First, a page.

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The Effects of Transitions in Marital Status on Men's Performance of Housework
Journal of Marriage and Family
Vol. 61, No. 3 (Aug., 1999), pp. 700-711
Published by: National Council on Family Relations
Stable URL: http://www.jstor.org/stable/353571
Page Count: 12
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Using data from the two waves of the National Survey of Families and Households, I analyze the impact of transitions in marital status on changes in men's time spent in housework. The transitions occur among five marital statuses: never married, cohabiting, married, separated, and widowed. I find that men reduce the time they spend in routine housework when they form couple households and increase it when they leave couple households. In contrast, women increase the time they spend doing housework when they enter coresidential unions and reduce it when they exit. This finding suggests that, with respect to housework time at least, the formation of households with adult partners of the opposite gender remains more to men's advantage than to women's.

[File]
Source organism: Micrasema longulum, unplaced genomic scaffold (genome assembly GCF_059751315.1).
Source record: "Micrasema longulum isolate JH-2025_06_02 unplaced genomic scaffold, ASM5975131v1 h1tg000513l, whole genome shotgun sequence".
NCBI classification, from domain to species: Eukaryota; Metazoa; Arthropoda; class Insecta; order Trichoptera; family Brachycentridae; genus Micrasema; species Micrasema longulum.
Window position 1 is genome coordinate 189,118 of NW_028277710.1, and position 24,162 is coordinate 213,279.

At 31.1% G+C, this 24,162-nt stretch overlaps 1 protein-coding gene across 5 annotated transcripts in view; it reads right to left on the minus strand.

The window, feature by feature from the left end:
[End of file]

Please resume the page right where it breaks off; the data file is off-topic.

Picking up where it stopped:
Journal of Marriage and Family © 1999 National Council on Family Relations